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Managing parents in the workplace

Matt Chittock

Many bosses see impending motherhood (and sometimes fatherhood) as just a problem to be solved. In fact, managing parents right can boost the business for everybody, says Matt Chittock

“When I announced I was pregnant I felt that most people in my company just gave up on me,” says 36-year-old sales manager mum-of-one Clair Parker*.
“Before I had [my daughter] Lucy there was always plenty of banter about ‘pregnancy brain’ – and that was OK. But when I came back after maternity leave I just wasn’t given the respect I used to have. Colleagues would blatantly call in sick with hangovers, but when I had to work from home when Lucy was ill it was made clear to me that I should treat it as a big favour. It really annoyed me – I felt I was being abandoned by people I used to see as friends.”
Many mums (and more than a few dads) in the UK have stories just like Ruth’s.

According to recent research from The Fawcett Society, when a woman has a baby, almost half (46%) of people instantly believe she becomes less committed to her job. This perceived lack of commitment means that managers all too often fail to engage with mothers and mothers-to-be. Because of the negative view that parenthood is a business problem to be overcome, rather than an opportunity to engage (and therefore retain) staff, employees can feel they’re getting a raw deal.

But what if managers could turn the issue on its head? What if, rather than seeing parenthood as simply a burdensome problem to be solved, parents could be seen as an asset to the office that are well worth keeping?

Lisa Barnwell, from Bumps and the Boardroom, is passionate that parents can actually bring clear positives to the office. She’s currently setting up an online network where parents from all industries can share best practice with corporates looking to engage with them.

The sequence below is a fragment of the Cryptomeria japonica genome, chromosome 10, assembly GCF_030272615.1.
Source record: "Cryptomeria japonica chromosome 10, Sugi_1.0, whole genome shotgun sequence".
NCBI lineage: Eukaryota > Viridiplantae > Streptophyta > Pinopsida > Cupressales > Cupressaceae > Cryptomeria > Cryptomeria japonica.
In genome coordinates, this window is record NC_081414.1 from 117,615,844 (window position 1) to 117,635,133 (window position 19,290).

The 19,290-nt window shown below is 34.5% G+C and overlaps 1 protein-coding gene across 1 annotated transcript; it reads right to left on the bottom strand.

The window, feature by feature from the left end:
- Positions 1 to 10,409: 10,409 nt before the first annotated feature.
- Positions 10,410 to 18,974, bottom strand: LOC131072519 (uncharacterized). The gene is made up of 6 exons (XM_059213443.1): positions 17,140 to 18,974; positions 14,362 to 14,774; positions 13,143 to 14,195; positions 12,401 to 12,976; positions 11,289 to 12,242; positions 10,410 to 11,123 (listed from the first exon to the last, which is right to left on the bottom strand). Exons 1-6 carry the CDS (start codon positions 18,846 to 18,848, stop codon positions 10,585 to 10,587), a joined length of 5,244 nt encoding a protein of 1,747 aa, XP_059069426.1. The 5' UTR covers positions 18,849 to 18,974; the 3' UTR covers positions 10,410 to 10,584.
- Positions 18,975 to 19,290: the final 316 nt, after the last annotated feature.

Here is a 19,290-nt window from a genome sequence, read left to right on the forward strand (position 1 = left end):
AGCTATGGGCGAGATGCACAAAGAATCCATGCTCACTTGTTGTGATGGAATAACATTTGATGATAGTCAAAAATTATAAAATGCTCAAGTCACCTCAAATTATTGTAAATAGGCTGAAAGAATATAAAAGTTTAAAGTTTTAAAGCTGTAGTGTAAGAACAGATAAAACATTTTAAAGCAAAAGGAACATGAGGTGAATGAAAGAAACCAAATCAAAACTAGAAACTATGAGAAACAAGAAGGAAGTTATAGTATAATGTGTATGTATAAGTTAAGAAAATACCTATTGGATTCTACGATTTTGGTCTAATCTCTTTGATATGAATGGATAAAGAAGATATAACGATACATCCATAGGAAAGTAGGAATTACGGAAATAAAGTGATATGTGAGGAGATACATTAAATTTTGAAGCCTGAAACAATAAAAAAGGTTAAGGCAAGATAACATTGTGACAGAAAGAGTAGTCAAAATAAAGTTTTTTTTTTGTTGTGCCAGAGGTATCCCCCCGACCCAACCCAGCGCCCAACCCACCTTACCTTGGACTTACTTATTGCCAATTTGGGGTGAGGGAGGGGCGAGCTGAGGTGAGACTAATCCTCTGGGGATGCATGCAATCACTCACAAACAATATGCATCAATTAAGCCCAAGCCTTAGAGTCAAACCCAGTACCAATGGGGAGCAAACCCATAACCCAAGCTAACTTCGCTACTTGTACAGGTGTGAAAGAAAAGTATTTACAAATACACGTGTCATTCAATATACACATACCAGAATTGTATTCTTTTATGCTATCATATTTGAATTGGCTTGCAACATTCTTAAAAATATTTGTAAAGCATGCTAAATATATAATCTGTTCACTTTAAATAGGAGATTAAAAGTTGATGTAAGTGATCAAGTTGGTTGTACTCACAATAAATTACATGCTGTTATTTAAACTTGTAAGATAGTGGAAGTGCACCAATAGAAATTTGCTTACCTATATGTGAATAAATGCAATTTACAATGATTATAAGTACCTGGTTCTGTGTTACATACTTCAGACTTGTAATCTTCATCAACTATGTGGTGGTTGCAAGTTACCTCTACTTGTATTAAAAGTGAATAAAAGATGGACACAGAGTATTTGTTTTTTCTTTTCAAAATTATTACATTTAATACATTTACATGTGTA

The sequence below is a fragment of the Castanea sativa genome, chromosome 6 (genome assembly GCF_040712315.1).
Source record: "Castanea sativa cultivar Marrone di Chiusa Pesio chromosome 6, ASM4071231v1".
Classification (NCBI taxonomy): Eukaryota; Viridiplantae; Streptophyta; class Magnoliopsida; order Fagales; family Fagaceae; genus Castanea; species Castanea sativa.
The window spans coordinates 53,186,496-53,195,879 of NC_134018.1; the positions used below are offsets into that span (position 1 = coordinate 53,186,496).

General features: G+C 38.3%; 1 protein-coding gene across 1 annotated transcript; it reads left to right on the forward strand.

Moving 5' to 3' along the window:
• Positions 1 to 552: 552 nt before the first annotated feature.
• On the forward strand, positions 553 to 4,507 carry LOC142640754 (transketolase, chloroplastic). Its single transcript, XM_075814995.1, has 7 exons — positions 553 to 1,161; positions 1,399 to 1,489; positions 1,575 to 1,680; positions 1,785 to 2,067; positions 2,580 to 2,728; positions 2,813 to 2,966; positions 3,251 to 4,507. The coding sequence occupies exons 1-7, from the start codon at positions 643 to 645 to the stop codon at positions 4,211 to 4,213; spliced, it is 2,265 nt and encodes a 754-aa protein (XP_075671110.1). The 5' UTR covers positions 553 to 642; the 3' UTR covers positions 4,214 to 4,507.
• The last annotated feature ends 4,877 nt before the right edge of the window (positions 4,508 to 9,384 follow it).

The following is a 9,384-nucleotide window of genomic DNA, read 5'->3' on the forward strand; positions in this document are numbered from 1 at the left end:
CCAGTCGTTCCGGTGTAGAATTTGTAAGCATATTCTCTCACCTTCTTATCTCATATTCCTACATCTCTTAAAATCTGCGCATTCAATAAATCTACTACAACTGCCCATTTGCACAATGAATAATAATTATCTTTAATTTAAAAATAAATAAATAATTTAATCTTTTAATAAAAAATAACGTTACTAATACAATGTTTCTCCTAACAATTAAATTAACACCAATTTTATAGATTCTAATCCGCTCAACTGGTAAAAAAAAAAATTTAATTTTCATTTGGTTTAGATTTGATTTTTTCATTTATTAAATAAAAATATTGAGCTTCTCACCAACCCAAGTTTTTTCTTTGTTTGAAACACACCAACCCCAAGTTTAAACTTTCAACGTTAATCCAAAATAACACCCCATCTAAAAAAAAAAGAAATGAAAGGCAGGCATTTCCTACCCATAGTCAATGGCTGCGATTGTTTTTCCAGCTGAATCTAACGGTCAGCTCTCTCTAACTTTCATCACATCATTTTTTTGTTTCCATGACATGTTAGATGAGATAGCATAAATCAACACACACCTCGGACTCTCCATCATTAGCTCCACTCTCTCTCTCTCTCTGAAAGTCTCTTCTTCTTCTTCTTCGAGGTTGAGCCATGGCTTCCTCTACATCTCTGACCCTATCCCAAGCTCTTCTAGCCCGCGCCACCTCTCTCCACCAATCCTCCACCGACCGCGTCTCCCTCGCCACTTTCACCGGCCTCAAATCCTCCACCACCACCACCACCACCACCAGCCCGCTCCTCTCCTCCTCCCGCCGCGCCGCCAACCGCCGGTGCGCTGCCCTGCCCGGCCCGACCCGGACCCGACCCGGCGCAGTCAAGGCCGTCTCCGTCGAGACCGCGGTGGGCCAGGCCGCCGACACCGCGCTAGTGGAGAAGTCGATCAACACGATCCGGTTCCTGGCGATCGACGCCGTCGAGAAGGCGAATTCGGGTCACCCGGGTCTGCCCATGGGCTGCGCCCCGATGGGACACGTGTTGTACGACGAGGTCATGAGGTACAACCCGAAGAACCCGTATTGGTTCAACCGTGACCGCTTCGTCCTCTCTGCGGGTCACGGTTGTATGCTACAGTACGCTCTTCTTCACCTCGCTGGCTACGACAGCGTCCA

“One big thing I think parents bring to the office after maternity/paternity leave is a renewed sense of focus,” says Barnwell. “So many mothers I speak to say that the days are gone in which they’d spend a lot of time chatting to their colleagues about non-work subjects. Time is now very precious to them and they’re extremely focused on proving themselves and getting results. I think that also they no longer want to sweat the small stuff. They develop an ability to analyse what the important part of a project is, and then get the results they need. There’s also people skills. When they’re dealing with children, parents get very good at reading situations. Their skills at managing, and reading, human behaviour expands exponentially.”

Plus, in a depressed job market many parents are very happy just to be in gainful employment (especially since there’s now another mouth to feed). So while bosses might expect them to be less loyal to the company, the opposite may in fact be true.

So how can managers make sure they retain parents’ potential special talents? In part, it’s about making sure the lines of communication are open between all parties and negotiating a situation that works well for everyone.

“When someone announces they’re pregnant, colleagues may genuinely be happy for them, but also thinking ‘Oh no – we’re going to have to pick up the slack when they’re on maternity leave’,” says Barnwell. It’s the manager’s job to engineer a solution that shows this isn’t true. But Barnwell adds that some of the responsibility has to be shouldered by the employee too.

“One thing I advise employees to do is to start on a flexible way of working before maternity leave,” says Barnwell. “That way, everybody can see how it works: the employee, their boss and their team included. It’s a way to show people that flexible working isn’t just an obligation a company has to undergo, but can also be a positive way to work.”

Barnwell also says that mutual trust from both sides is essential. If a mother-to-be feels she can announce a pregnancy earlier, then all sides can work to put the necessary support in place. Beyond this, it’s important to remember that, though parents do need tailored engagement in order to feel part of the team, so do the rest of your staff.

“It’s about being a smarter, more open manager whether staff are mothers, fathers, or just people with other things also going on in their lives,” says Barnwell. “Try and develop a strong, personal connection to your team and look at flexibility for everyone. After all, whether you’re a parent or not, if you feel fulfilled you’re always going to be a more productive member of staff.”

*Not her real name.


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